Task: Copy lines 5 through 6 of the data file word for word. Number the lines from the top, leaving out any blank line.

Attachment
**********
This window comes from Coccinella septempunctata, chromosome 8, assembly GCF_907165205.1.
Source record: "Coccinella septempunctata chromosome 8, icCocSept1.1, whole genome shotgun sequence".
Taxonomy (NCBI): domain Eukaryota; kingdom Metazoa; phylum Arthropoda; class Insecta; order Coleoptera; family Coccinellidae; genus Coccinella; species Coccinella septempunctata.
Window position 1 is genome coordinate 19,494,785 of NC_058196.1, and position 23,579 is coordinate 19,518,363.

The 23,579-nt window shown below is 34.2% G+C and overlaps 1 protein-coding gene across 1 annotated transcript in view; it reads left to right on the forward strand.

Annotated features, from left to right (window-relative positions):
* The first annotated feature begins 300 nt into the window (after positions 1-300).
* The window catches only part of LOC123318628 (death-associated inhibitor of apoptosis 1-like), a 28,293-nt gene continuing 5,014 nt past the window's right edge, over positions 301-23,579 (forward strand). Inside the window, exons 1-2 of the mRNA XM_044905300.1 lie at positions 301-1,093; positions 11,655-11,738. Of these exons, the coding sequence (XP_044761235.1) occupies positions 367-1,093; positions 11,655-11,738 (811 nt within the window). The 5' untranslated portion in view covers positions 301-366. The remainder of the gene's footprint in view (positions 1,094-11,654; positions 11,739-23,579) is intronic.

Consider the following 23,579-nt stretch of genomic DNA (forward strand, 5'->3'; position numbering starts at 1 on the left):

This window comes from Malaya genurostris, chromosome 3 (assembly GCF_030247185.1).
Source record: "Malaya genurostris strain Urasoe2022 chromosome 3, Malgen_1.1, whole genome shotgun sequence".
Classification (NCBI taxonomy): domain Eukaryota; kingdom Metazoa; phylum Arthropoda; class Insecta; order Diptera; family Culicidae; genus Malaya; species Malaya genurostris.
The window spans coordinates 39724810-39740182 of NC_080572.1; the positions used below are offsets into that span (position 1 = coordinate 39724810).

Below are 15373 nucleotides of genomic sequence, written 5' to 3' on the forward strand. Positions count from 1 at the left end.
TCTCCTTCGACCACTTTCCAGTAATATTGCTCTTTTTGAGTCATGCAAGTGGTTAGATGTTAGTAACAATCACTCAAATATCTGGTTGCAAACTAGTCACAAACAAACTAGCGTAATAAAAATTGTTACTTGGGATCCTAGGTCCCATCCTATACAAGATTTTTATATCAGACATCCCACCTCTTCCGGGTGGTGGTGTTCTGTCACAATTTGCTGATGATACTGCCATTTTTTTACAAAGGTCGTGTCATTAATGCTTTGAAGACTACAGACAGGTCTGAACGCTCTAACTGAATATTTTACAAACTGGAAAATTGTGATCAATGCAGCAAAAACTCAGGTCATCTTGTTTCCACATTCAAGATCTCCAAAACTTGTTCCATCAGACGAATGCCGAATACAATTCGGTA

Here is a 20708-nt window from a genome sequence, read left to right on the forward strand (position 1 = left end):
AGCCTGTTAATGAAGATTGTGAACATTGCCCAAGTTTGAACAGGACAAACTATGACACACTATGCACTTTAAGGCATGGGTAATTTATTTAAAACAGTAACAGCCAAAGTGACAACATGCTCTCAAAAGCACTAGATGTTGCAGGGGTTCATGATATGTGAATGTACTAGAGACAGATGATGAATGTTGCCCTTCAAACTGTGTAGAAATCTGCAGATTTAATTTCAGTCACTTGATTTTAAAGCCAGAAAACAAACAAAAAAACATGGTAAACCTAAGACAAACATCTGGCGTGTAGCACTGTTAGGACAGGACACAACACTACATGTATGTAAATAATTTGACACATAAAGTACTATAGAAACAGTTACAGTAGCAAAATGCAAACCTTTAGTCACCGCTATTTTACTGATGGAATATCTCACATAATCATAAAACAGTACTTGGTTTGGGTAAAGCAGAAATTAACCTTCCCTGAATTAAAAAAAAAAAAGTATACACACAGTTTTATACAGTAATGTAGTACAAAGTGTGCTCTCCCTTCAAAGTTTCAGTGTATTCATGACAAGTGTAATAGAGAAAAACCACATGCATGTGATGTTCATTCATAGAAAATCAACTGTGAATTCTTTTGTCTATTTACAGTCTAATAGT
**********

The 23,579-nt window shown below is 34.2% G+C and overlaps 1 protein-coding gene across 1 annotated transcript in view; it reads left to right on the forward strand.

Annotated features, from left to right (window-relative positions):